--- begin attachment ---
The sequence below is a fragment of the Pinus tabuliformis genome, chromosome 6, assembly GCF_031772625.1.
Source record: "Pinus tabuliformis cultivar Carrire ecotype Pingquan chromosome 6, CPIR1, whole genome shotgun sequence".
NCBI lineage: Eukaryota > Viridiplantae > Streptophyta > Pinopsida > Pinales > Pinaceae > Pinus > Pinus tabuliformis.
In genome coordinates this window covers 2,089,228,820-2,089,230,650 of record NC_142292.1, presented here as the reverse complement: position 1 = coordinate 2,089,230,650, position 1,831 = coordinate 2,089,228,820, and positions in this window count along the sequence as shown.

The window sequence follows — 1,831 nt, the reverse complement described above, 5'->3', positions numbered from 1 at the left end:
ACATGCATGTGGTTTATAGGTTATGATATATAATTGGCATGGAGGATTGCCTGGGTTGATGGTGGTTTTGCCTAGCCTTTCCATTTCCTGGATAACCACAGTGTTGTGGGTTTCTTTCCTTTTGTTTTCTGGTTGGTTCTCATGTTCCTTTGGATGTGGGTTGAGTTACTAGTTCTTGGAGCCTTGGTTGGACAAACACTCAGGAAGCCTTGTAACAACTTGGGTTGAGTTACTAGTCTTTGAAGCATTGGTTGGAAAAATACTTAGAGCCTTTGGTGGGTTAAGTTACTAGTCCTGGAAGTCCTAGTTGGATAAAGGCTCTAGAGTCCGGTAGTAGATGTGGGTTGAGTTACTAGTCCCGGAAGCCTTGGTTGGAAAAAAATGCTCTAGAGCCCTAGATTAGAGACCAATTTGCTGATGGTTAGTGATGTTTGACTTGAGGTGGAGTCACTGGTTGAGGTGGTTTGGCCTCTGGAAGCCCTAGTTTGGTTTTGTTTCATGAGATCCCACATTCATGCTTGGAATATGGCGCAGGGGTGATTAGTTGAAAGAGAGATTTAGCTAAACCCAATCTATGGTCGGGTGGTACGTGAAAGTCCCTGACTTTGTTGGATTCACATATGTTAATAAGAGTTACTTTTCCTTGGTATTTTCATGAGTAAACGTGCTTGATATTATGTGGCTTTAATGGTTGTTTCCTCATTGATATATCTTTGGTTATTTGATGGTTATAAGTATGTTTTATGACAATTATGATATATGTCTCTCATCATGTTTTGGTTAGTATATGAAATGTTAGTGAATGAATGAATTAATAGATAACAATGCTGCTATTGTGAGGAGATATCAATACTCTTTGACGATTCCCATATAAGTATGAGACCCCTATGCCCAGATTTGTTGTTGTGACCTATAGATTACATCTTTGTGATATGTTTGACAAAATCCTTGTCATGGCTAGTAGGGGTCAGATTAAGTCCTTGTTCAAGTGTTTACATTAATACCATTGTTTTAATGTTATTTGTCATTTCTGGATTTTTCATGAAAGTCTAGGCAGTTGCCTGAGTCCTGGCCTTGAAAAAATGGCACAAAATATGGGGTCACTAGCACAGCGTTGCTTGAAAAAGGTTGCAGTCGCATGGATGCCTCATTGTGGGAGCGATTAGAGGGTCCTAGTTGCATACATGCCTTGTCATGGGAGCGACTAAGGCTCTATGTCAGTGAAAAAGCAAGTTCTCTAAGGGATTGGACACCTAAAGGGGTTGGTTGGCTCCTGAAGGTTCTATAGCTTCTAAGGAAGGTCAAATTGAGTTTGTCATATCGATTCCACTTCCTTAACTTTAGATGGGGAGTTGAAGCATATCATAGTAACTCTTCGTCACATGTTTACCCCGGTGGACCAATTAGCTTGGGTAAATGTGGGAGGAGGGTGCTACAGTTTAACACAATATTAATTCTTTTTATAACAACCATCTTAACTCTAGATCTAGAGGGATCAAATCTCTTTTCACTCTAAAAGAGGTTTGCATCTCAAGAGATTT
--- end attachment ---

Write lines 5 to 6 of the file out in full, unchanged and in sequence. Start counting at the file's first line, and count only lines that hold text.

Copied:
The window sequence follows — 1,831 nt, the reverse complement described above, 5'->3', positions numbered from 1 at the left end:
ACATGCATGTGGTTTATAGGTTATGATATATAATTGGCATGGAGGATTGCCTGGGTTGATGGTGGTTTTGCCTAGCCTTTCCATTTCCTGGATAACCACAGTGTTGTGGGTTTCTTTCCTTTTGTTTTCTGGTTGGTTCTCATGTTCCTTTGGATGTGGGTTGAGTTACTAGTTCTTGGAGCCTTGGTTGGACAAACACTCAGGAAGCCTTGTAACAACTTGGGTTGAGTTACTAGTCTTTGAAGCATTGGTTGGAAAAATACTTAGAGCCTTTGGTGGGTTAAGTTACTAGTCCTGGAAGTCCTAGTTGGATAAAGGCTCTAGAGTCCGGTAGTAGATGTGGGTTGAGTTACTAGTCCCGGAAGCCTTGGTTGGAAAAAAATGCTCTAGAGCCCTAGATTAGAGACCAATTTGCTGATGGTTAGTGATGTTTGACTTGAGGTGGAGTCACTGGTTGAGGTGGTTTGGCCTCTGGAAGCCCTAGTTTGGTTTTGTTTCATGAGATCCCACATTCATGCTTGGAATATGGCGCAGGGGTGATTAGTTGAAAGAGAGATTTAGCTAAACCCAATCTATGGTCGGGTGGTACGTGAAAGTCCCTGACTTTGTTGGATTCACATATGTTAATAAGAGTTACTTTTCCTTGGTATTTTCATGAGTAAACGTGCTTGATATTATGTGGCTTTAATGGTTGTTTCCTCATTGATATATCTTTGGTTATTTGATGGTTATAAGTATGTTTTATGACAATTATGATATATGTCTCTCATCATGTTTTGGTTAGTATATGAAATGTTAGTGAATGAATGAATTAATAGATAACAATGCTGCTATTGTGAGGAGATATCAATACTCTTTGACGATTCCCATATAAGTATGAGACCCCTATGCCCAGATTTGTTGTTGTGACCTATAGATTACATCTTTGTGATATGTTTGACAAAATCCTTGTCATGGCTAGTAGGGGTCAGATTAAGTCCTTGTTCAAGTGTTTACATTAATACCATTGTTTTAATGTTATTTGTCATTTCTGGATTTTTCATGAAAGTCTAGGCAGTTGCCTGAGTCCTGGCCTTGAAAAAATGGCACAAAATATGGGGTCACTAGCACAGCGTTGCTTGAAAAAGGTTGCAGTCGCATGGATGCCTCATTGTGGGAGCGATTAGAGGGTCCTAGTTGCATACATGCCTTGTCATGGGAGCGACTAAGGCTCTATGTCAGTGAAAAAGCAAGTTCTCTAAGGGATTGGACACCTAAAGGGGTTGGTTGGCTCCTGAAGGTTCTATAGCTTCTAAGGAAGGTCAAATTGAGTTTGTCATATCGATTCCACTTCCTTAACTTTAGATGGGGAGTTGAAGCATATCATAGTAACTCTTCGTCACATGTTTACCCCGGTGGACCAATTAGCTTGGGTAAATGTGGGAGGAGGGTGCTACAGTTTAACACAATATTAATTCTTTTTATAACAACCATCTTAACTCTAGATCTAGAGGGATCAAATCTCTTTTCACTCTAAAAGAGGTTTGCATCTCAAGAGATTT